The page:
Nasir Holloman (left), Andre Richardson (center) and Nasir Holloman (right) opened a phone repair business at their school. (Kimberly Paynter/WHYY)

Nasir Holloman, left, Andre Richardson, center, and Nasir Holloman, right, opened a phone repair business at their school.

— Kimberly Paynter/WHYY

As students at Dobbins Technical High School, Kyree Keels, Nasir Holloman and Kadir Douglass could study culinary arts, barbering, building and property management, and a host of other subjects.

Instead, they’re so excited about studying computer systems networking that Keels, Holloman and Douglass quickly started to be the “go-to” people on campus for tech repairs.

“Technical things are just things that there’s one solution to one problem, and they’re most likely easier than you probably would think,” Keels said.

“So we’re working with networking wires. Somebody’s board’s not working, we’ve got to fix that. You know, just regular tech service things around the school, computers, iMacs, laptops, everything.”

The work came with perks.

“When we fix teachers’ stuff around the school, some teachers will pay us … I remember [one] tech job was resetting the teacher’s password to the computer. She gave me $5,” Holloman added.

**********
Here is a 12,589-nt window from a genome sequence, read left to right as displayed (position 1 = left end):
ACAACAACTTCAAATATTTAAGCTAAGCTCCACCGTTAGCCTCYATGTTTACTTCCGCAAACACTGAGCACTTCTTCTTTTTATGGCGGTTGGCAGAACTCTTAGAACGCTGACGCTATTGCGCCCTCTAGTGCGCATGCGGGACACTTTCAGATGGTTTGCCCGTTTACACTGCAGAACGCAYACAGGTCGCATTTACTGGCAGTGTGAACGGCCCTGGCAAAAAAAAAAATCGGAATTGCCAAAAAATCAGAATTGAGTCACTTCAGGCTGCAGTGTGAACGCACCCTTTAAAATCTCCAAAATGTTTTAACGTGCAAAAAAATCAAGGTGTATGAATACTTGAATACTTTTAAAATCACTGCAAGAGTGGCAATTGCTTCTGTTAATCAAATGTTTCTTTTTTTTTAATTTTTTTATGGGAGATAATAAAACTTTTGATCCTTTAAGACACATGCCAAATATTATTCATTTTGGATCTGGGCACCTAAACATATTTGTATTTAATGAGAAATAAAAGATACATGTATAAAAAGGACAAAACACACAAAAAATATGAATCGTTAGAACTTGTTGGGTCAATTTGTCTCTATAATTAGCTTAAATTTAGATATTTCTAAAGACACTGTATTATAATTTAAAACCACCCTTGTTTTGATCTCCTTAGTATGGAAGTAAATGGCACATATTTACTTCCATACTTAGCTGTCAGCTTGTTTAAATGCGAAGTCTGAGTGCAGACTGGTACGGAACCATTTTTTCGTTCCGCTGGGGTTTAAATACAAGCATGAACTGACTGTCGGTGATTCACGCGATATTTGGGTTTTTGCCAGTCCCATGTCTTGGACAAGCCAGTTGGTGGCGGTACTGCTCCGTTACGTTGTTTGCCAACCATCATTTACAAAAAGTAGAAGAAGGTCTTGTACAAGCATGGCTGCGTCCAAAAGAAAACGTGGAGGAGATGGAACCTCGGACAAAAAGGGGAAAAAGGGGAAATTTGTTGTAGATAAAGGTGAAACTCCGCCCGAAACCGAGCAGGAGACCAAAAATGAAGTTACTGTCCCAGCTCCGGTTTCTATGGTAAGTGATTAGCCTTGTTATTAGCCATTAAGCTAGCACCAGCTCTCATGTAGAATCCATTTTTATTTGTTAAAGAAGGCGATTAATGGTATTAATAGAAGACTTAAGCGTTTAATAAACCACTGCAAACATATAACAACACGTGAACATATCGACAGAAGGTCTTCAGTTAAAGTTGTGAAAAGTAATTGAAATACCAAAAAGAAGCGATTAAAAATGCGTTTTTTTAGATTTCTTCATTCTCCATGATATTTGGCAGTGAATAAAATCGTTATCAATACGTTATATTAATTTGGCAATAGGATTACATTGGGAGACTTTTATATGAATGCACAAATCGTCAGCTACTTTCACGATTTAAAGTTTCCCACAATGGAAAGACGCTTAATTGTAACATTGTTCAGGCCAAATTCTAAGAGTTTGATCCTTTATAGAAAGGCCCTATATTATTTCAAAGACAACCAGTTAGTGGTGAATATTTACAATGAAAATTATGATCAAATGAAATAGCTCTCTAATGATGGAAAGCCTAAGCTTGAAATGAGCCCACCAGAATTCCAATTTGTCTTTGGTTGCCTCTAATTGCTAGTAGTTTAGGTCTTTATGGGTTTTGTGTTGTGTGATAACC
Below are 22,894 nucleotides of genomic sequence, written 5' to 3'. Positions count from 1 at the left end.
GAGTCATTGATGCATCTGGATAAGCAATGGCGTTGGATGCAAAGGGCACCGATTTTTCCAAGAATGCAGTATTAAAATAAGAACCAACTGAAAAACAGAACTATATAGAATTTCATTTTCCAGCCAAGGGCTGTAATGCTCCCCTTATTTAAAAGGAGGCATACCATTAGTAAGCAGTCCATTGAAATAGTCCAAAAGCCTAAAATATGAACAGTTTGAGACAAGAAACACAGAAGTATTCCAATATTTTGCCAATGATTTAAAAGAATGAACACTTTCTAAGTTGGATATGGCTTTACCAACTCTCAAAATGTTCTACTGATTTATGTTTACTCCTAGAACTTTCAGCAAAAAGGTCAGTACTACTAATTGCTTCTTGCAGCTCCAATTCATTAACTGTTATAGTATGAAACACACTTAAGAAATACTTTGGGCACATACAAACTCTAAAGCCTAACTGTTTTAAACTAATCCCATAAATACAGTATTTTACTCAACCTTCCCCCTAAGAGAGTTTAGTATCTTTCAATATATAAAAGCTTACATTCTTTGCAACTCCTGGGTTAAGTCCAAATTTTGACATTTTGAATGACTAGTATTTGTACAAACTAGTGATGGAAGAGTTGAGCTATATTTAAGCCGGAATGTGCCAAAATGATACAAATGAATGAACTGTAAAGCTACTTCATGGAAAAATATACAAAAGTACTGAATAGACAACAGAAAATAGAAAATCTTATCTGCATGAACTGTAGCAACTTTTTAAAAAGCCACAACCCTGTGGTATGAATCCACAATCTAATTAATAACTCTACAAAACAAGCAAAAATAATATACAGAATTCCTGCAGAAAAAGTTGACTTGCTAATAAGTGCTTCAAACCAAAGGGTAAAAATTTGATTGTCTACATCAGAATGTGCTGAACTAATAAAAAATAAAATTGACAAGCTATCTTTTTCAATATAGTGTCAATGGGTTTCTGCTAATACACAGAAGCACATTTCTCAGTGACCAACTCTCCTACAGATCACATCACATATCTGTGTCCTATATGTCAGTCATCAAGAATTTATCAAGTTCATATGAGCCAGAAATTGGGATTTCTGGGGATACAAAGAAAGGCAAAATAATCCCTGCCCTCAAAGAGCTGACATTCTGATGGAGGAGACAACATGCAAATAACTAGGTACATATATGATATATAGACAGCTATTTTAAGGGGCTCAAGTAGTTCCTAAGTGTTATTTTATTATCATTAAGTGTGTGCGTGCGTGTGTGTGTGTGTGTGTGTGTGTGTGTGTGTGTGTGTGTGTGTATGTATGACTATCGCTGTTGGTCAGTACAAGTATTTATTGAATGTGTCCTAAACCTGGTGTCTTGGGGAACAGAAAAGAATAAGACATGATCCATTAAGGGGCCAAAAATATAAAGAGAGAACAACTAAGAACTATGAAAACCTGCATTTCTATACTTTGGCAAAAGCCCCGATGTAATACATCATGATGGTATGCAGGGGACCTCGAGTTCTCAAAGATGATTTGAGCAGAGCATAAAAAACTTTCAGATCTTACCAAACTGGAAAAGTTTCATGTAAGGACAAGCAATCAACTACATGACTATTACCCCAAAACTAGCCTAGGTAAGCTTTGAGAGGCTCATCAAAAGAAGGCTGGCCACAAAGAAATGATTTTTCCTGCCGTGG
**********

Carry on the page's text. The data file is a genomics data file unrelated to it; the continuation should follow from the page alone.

That success and payment led them to take on their own project: repairing broken smartphones, mainly replacing screens. They started calling themselves Teens Do Tech.

Their teacher, Jim Breslin, said he was learning the material with the students because he spent a lot of his classroom time teaching math.

“First, I had to teach myself how to fix phones. Because I didn’t know how to fix phones. And so we got some kits and we’d just start playing with it, and the kids just took to it, really well,” Breslin said.

And that’s when Teens Do Tech took off.

In April, the trio won a competition sponsored by the University of Pennsylvania. Winning the competition came with $1,000 and a summer internship learning how to start a business at Penn.

“We want to go out to different schools and help kids out with broken phones. Because nobody wants to go home with a broken phone. That’s like the worst thing ever, coming to school with a broken phone,” Keels said. “It’s only going to be probably amount of your screen, which is $10, $20, $30 maybe.”

To the teens, having a broken phone can affect someone’s social life.

“We actually read an article earlier that said 15% of people is like, if you see them with a broken phone, they’re most likely won’t date you,” Keels said.

Regardless of whether that’s true, their teacher is proud that the Teens Do Tech students are using their tech shop skills outside the classroom.

“Having control over something in their environment, which is to me what technology is all about. To be able to manipulate the things around us and use them for our own purposes. So I think they felt pretty good about that,” Breslin said.

Teaching tech as a vocation is new. But businesses like Teens Do Tech illustrate what teaching technology to young students can do and the new opportunity for young entrepreneurship it can offer.

This article originally appeared on WHYY.org.

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